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Structures of life: Ever more complex buildings are crucibles of ideas and innovation

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Biomedical engineering

The biomedical engineering department used to be housed in 12 buildings across campus but has now moved almost in its entirety to Weill Hall.

"It's tremendous for us to all be in the same building," said Michael Shuler, professor and chair of the biomedical engineering department, which seeks to use engineering methods and tools to understand the human body and works to design therapies, devices and diagnostics for improving human health.

During her first year-and-a-half at Cornell, biomedical engineer Claudia Fischbach-Teschl was assigned a newly renovated lab off campus in the Baker Institute for Animal Health, a facility with trees and deer outside but which required a car or a bus trip and a walk to get to campus. Now, Fischbach-Teschl has bright new offices and open lab space to continue perfecting the use of 3-D scaffolding for growing tumor cells, a setup that mimics how those cells behave and assemble within the body.

Claudia Fischbach-Teschl

Claudia Fischbach-Teschl, assistant professor of biomedical engineering. See larger image

"While the Baker Institute has been a great environment to get my research program under way, the new building primarily enhances my work because it's much easier for undergraduate and graduate students to be here on campus [as opposed to off campus]," said Fischbach-Teschl. "I have the impression that they like coming in much more than they used to."

The department also may be one of the most collaborative on campus, with every faculty member carrying at least one joint project with a colleague at Weill Cornell Medical College, and some juggling as many as five. Also, "a lot of the faculty are motivated to see their ideas have an impact on people, and in many cases, that involves seeing their ideas in the commercial sector," said Shuler. For this reason, there is interest among some faculty members in the eventual opening later this year of Weill Hall's business incubator, the Kevin M. McGovern Family Center for Venture Development in the Life Sciences.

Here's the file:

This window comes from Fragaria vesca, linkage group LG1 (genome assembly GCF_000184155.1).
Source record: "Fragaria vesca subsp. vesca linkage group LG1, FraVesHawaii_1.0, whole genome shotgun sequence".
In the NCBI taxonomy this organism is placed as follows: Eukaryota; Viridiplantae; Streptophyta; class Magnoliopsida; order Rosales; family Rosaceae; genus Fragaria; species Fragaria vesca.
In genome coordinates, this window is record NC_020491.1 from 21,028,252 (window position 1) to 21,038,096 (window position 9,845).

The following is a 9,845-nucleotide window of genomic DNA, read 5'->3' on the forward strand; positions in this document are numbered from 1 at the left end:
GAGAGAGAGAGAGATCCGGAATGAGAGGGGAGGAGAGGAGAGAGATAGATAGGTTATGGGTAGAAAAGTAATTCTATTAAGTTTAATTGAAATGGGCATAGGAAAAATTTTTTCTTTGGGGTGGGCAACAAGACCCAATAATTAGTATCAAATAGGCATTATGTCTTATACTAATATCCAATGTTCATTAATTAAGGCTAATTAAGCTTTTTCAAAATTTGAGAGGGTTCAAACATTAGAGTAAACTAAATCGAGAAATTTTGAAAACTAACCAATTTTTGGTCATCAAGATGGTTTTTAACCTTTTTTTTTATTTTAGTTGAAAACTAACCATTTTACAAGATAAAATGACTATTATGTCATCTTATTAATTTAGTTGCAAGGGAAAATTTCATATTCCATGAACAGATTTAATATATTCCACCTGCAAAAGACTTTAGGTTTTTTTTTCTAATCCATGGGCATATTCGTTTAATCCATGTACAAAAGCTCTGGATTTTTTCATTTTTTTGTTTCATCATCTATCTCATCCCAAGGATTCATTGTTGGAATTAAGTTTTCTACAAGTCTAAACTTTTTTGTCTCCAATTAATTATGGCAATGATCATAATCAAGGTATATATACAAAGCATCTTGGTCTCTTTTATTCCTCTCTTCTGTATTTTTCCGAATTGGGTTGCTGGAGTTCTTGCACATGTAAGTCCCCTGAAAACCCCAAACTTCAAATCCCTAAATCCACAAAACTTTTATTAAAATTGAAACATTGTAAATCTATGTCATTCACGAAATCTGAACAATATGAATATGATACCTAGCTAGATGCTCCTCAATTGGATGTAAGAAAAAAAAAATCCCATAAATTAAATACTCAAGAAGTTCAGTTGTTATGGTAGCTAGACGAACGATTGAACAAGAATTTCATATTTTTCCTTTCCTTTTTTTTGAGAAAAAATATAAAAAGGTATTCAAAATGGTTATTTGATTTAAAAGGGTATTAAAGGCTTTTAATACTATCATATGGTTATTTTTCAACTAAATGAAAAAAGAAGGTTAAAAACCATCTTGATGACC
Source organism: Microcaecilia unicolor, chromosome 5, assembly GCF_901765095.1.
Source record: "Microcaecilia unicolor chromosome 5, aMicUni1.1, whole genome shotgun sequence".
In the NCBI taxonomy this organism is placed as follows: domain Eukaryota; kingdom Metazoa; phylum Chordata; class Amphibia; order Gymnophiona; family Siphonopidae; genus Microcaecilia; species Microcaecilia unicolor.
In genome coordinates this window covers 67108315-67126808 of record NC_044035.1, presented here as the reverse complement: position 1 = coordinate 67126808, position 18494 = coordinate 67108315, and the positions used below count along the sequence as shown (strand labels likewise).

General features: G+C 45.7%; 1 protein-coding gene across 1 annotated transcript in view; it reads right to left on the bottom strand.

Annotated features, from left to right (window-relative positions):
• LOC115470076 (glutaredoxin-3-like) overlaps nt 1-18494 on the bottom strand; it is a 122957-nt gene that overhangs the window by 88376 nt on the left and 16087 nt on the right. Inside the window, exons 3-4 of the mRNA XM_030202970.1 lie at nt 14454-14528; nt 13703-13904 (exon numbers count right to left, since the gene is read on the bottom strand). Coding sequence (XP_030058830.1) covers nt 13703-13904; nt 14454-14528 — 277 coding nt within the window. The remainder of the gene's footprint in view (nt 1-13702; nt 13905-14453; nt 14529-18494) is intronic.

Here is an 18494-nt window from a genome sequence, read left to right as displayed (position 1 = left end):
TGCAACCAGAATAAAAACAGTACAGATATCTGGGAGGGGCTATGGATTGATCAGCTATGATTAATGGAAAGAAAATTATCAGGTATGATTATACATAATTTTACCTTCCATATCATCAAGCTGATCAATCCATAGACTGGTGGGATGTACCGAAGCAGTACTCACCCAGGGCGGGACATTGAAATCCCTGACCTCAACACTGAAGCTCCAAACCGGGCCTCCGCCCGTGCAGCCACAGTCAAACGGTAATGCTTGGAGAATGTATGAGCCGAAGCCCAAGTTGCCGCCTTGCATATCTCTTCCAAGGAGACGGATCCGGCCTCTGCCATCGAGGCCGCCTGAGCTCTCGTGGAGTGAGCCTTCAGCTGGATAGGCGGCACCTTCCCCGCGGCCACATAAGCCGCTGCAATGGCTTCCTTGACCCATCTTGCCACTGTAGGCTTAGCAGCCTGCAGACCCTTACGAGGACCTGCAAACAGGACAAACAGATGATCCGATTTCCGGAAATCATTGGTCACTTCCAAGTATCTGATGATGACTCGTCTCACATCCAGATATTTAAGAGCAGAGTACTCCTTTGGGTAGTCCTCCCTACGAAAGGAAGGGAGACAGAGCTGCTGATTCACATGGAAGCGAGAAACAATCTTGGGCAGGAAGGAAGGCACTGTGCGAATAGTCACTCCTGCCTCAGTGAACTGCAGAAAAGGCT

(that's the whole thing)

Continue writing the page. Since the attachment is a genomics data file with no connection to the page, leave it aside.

The department also has a strong presence in the low-vibration imaging facility in Weill Hall's basement, a quartile that is set on separate concrete slabs with a seam to reduce vibrations that can interfere with extremely sensitive imaging equipment. For example, biomedical engineering faculty members Chris Schaffer and Warren Zipfel both required these highly specialized features to conduct their work.

Schaffer studies very small strokes in mice and how those strokes affect brain health and function. He uses very delicate lasers with short pulses that are only 100 femtoseconds (1 femtosecond is one-billionth of one-millionth of a second) long to create and image the minute strokes and study their effects.

"The ratio of 100 femtoseconds to a minute is the same as the ratio of a minute to the age of the universe," he said. Given the sensitivity of such work, the slightest vibration can lead to mechanical disruptions. Furthermore, the imaging labs are temperature- and humidity-controlled. To eliminate electrical interference, designers used copper overhead piping instead of stainless steel and insulated sleeves on the metal rods that hold the ceiling panels in place. Free of electrical interference, Schaffer can accurately study brain functions by inserting small electrodes into the mice brains to sense minute electrical action potentials in their neurons.

Biological statistics and computational biology

In the past six years, the Department of Biological Statistics and Computational Biology has nearly doubled in faculty size and more than tripled its number of support staff, students and postdocs. So, faculty members have been hoping for more room to work.

"Our department was crammed into limited space before," said assistant professor Adam Siepel. "We have two open faculty positions, including the joint position we are advertising with the Weill Institute."

Currently, Bustamante is the only faculty member from the biological statistics and computational biology department in Weill Hall. Along with Bustamante, several postdocs, graduate students, staff members and some undergraduates are also working in the Weill suite. Also, both new faculty members will be located in Weill Hall.

"Even those of us not housed in the building will make use of the conference rooms, teleconferencing facilities, the cafeteria," added Siepel.

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